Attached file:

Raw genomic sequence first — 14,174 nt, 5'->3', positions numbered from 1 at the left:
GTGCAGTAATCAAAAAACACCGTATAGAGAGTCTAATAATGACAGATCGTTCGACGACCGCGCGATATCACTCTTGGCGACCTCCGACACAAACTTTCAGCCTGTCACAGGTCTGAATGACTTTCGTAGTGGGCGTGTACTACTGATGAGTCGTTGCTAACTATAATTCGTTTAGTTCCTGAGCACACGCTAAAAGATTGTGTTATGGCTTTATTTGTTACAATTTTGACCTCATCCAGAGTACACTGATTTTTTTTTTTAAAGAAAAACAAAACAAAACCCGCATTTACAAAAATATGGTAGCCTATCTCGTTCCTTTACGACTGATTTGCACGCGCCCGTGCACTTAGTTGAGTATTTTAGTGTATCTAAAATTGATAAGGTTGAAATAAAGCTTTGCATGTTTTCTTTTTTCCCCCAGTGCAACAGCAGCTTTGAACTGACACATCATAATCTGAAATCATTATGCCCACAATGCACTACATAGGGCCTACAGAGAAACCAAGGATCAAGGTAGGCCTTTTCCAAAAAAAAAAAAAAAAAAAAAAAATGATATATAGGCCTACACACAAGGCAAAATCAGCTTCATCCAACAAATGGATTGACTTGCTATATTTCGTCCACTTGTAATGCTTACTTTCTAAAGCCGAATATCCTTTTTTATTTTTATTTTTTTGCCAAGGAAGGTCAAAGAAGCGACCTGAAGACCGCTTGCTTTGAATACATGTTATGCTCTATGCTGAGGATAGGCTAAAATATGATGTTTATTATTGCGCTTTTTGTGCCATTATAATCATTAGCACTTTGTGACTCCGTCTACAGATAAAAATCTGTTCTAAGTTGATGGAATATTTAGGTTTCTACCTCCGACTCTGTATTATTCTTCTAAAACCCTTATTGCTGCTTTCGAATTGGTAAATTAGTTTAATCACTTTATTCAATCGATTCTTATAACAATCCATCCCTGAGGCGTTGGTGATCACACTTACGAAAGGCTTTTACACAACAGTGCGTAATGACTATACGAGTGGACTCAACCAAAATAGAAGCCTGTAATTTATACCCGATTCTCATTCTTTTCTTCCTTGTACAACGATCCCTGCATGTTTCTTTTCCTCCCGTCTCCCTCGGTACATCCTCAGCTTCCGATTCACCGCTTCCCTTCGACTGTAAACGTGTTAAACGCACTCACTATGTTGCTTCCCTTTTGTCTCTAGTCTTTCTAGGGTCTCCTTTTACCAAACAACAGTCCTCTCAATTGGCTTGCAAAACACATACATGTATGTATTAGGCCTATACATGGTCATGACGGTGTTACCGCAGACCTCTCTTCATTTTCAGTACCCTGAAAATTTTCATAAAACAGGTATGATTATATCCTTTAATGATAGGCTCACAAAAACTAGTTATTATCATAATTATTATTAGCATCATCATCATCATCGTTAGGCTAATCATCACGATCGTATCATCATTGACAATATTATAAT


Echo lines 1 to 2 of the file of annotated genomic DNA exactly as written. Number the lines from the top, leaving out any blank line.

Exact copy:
Raw genomic sequence first — 14,174 nt, 5'->3', positions numbered from 1 at the left:
GTGCAGTAATCAAAAAACACCGTATAGAGAGTCTAATAATGACAGATCGTTCGACGACCGCGCGATATCACTCTTGGCGACCTCCGACACAAACTTTCAGCCTGTCACAGGTCTGAATGACTTTCGTAGTGGGCGTGTACTACTGATGAGTCGTTGCTAACTATAATTCGTTTAGTTCCTGAGCACACGCTAAAAGATTGTGTTATGGCTTTATTTGTTACAATTTTGACCTCATCCAGAGTACACTGATTTTTTTTTTTAAAGAAAAACAAAACAAAACCCGCATTTACAAAAATATGGTAGCCTATCTCGTTCCTTTACGACTGATTTGCACGCGCCCGTGCACTTAGTTGAGTATTTTAGTGTATCTAAAATTGATAAGGTTGAAATAAAGCTTTGCATGTTTTCTTTTTTCCCCCAGTGCAACAGCAGCTTTGAACTGACACATCATAATCTGAAATCATTATGCCCACAATGCACTACATAGGGCCTACAGAGAAACCAAGGATCAAGGTAGGCCTTTTCCAAAAAAAAAAAAAAAAAAAAAAAATGATATATAGGCCTACACACAAGGCAAAATCAGCTTCATCCAACAAATGGATTGACTTGCTATATTTCGTCCACTTGTAATGCTTACTTTCTAAAGCCGAATATCCTTTTTTATTTTTATTTTTTTGCCAAGGAAGGTCAAAGAAGCGACCTGAAGACCGCTTGCTTTGAATACATGTTATGCTCTATGCTGAGGATAGGCTAAAATATGATGTTTATTATTGCGCTTTTTGTGCCATTATAATCATTAGCACTTTGTGACTCCGTCTACAGATAAAAATCTGTTCTAAGTTGATGGAATATTTAGGTTTCTACCTCCGACTCTGTATTATTCTTCTAAAACCCTTATTGCTGCTTTCGAATTGGTAAATTAGTTTAATCACTTTATTCAATCGATTCTTATAACAATCCATCCCTGAGGCGTTGGTGATCACACTTACGAAAGGCTTTTACACAACAGTGCGTAATGACTATACGAGTGGACTCAACCAAAATAGAAGCCTGTAATTTATACCCGATTCTCATTCTTTTCTTCCTTGTACAACGATCCCTGCATGTTTCTTTTCCTCCCGTCTCCCTCGGTACATCCTCAGCTTCCGATTCACCGCTTCCCTTCGACTGTAAACGTGTTAAACGCACTCACTATGTTGCTTCCCTTTTGTCTCTAGTCTTTCTAGGGTCTCCTTTTACCAAACAACAGTCCTCTCAATTGGCTTGCAAAACACATACATGTATGTATTAGGCCTATACATGGTCATGACGGTGTTACCGCAGACCTCTCTTCATTTTCAGTACCCTGAAAATTTTCATAAAACAGGTATGATTATATCCTTTAATGATAGGCTCACAAAAACTAGTTATTATCATAATTATTATTAGCATCATCATCATCATCGTTAGGCTAATCATCACGATCGTATCATCATTGACAATATTATAAT